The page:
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Going Organic in the Fast Lane

As we prepare for the upcoming Earth Day on April 22nd and the Palm Springs Mayor’s “Healthy Planet, Healthy You” Race and Fitness Festival on April 21st, it seems an appropriate time to introduce readers to a woman who has dedicated her life to global and local sustainability efforts: Michele Mician, the Sustainability Manager for the City of Palm Springs. Michele is a vibrant, optimistic, and energetic woman whose office was just awarded the California Sustainable Community Leadership Award from the Center for Sustainable Energy for her ongoing efforts on behalf of the local community.

Story by Grace Xanthos / Photography by Mark Davidson

What’s It All About?

Sustainability is defined by the United Nations as “a way of living that meets the needs of the present without compromising the ability of future generations to meet their own needs.” Or, as Michele explains it, it is the idea that long-term prosperity for everyone includes personal, interpersonal, community, and global health and cooperation. As the City’s official “Office of Sustainability” website reminds us, “Sustainability is about actions which are ecologically sound, economically viable, and socially just and humane.” To achieve this, she manages a department aimed at reminding residents that “the people are the city,” and the action of each individual can either harm or help the whole.

With Michele’s guidance, the city works with an 11-member Sustainability Commission, individuals, families, and local business partners to achieve 5 Goals:

  1. Establishing a Green Economy
  2. Water Conservation Efforts
  3. Urban Sustainability & Mobility
  4. Waste Management
  5. Energy Efficiency

For those who are unfamiliar with the importance and potential impact of sustainability efforts, the City of Palm Springs has a self-tutorial called “Sustainability 101” that can be accessed through the city’s Office of Sustainability website. The basic premise is that every decision or action needs to be examined in terms of its interconnected economic, environmental, and social impacts before action is taken. Thus, before an environmentally conscious city or individual acts, certain questions need to be addressed:

  • What would be the financial impact on the individual and/or company?
  • What would be the impact on the water, air, land, and the Earth as a whole?
  • What would be the impact on the individual’s and the community’s happiness, health, productivity, and welfare (Sustainability 101, City of Palm Springs)

For the past 2 1/2 years, Michele Mician has worked hard to develop successful and creative policies and procedures that actively work towards achieving the city’s five sustainability goals while maintaining the ecological integrity of our valley and the trust of its residents. Her journey to the Coachella Valley is quite interesting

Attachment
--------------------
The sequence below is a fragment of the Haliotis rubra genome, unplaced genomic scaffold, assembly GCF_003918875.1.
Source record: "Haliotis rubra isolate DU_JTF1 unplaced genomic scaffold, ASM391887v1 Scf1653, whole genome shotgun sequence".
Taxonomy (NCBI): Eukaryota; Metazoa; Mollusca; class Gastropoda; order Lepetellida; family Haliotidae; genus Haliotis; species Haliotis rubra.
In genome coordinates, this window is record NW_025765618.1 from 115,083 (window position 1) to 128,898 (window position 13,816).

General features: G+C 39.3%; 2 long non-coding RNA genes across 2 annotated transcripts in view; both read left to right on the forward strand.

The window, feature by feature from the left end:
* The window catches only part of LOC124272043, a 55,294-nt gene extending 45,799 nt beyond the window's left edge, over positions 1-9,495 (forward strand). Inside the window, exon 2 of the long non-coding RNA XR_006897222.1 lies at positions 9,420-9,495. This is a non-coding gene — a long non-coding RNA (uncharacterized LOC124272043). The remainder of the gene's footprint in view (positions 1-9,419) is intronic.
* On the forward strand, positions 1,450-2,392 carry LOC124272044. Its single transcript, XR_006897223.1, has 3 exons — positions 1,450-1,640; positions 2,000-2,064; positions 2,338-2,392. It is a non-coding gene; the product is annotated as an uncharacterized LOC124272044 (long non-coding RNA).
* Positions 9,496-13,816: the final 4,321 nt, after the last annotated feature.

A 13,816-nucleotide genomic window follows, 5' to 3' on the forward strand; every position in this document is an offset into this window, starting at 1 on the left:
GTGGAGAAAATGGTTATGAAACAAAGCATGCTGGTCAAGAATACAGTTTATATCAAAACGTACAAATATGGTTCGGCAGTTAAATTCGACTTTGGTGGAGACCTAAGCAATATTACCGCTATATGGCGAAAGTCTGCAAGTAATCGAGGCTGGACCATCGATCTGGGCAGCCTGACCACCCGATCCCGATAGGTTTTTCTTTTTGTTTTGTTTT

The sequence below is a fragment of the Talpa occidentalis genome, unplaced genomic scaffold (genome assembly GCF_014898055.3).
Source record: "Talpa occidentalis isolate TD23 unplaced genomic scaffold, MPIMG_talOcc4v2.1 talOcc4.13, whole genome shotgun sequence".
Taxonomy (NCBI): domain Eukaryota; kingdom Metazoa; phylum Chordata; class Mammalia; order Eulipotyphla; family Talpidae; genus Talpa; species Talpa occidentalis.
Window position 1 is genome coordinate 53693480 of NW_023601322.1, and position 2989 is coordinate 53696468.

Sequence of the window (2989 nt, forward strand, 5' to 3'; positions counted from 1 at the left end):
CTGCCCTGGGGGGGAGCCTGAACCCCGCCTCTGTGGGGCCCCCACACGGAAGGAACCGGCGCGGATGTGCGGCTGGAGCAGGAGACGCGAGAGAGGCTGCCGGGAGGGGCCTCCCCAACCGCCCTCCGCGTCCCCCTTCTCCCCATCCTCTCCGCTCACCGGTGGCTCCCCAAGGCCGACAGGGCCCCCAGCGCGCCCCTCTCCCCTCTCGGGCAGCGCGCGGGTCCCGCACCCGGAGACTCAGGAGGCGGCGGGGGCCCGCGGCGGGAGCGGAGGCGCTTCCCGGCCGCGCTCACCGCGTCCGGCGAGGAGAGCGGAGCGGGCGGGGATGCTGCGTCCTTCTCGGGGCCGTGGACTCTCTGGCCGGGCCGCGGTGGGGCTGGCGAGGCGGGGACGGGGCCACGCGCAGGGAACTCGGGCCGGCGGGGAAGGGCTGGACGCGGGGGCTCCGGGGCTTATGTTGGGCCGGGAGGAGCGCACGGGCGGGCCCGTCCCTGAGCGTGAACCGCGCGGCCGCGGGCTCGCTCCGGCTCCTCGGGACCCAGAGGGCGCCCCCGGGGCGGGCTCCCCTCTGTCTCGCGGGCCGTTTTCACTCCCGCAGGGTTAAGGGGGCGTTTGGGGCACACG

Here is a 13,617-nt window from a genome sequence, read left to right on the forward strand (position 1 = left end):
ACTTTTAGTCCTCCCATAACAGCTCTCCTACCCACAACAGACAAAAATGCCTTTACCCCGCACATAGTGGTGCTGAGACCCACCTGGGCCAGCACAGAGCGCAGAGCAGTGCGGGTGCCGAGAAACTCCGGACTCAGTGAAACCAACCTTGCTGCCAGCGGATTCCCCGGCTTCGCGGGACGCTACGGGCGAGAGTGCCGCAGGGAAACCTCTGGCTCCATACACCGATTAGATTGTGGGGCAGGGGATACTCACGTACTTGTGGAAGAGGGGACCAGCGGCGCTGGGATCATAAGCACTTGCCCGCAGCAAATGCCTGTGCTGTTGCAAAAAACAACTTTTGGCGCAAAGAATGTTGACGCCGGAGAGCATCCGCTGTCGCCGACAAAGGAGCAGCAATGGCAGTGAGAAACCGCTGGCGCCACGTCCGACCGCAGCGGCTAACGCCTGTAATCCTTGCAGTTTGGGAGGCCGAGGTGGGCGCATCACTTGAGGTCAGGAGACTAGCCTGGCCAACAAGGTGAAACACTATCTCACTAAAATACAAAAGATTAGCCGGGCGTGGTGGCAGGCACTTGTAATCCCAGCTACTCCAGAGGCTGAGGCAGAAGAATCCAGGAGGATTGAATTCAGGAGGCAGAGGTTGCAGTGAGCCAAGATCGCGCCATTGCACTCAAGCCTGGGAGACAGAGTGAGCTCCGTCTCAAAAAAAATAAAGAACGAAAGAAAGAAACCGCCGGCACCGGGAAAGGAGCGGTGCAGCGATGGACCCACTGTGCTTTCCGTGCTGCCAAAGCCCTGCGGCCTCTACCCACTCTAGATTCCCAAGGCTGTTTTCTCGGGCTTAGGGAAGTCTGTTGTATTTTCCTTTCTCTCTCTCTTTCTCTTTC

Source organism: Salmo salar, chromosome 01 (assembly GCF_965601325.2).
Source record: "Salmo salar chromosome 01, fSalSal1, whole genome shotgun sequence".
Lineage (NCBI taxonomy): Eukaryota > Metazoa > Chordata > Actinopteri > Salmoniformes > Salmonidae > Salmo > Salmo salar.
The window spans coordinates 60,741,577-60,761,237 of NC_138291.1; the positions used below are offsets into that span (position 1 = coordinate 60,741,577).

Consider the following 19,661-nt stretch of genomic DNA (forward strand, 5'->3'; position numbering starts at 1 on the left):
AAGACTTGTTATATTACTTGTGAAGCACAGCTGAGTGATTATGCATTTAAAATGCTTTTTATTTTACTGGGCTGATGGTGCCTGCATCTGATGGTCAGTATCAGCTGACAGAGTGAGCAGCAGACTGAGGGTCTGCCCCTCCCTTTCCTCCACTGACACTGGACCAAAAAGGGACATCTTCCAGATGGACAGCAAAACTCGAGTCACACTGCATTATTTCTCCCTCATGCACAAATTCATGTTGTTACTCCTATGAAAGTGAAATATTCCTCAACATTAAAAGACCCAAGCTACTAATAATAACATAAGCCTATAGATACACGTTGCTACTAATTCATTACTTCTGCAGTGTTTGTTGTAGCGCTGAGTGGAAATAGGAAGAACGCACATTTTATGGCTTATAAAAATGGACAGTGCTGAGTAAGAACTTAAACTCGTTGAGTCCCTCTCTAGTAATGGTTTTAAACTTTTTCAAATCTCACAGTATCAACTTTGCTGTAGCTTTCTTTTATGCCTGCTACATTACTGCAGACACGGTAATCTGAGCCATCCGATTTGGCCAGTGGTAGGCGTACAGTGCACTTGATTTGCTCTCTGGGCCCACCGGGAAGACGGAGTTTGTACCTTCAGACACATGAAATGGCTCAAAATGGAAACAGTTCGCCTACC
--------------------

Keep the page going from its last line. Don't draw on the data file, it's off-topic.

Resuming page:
Michele Goes Green

When asked what led her to the “going green” movement and a career in sustainability, Michele said that her passion for the Earth began at an early age. Her parents immigrated to America from the Czech Republic due to political upheaval. Her family was used to growing their own food and appreciating and using all that the Earth had to offer a value that lives on
in Michele.

After her mother joined the army, Michele grew up in Europe and America, eventually attending high school in Florida, where she often wrote papers on green themes. Even as a teen, she was sensitive to the important interaction between humans and the planet.

After obtaining an undergraduate degree in English while working at an organic farm, Michele attended Field School in Costa Rica, studying indigenous plants and animals and gaining an increasing awareness of the connectedness of all things.

Wanting to make a difference in the world and following the encouragement of her parents, she then attended the University of South Florida, obtaining an MS in Environmental Studies and teaching a variety of courses, including Eco-Feminism a course that examines how a society’s treatment of its women often parallels its treatment of the Earth and environmental issues (e.g., methods of production, pollution, and use of pesticides).

Action Speaks Louder Than Words

Michele’s own eco-footprint began as the Environmental Coordinator of Sarasota, Florida, and eventually brought her to Palm Springs, where her influence can be seen around almost every street corner. Michele believes that “every decision you make matters because we are all part of the Earth, which is a living entity. What hurts us also hurts the planet.” Her work and lifestyle certainly mirror that belief.

When not working, running, or biking, Michele attends Bioneers Conferences (a national organization that connects people with solutions to help the planet), and she seeks ways to employ permacultural design the development of sustainable human habitats and agriculture modeled on the existing ecosystem with a holistic philosophy aimed at social awareness and global consciousness.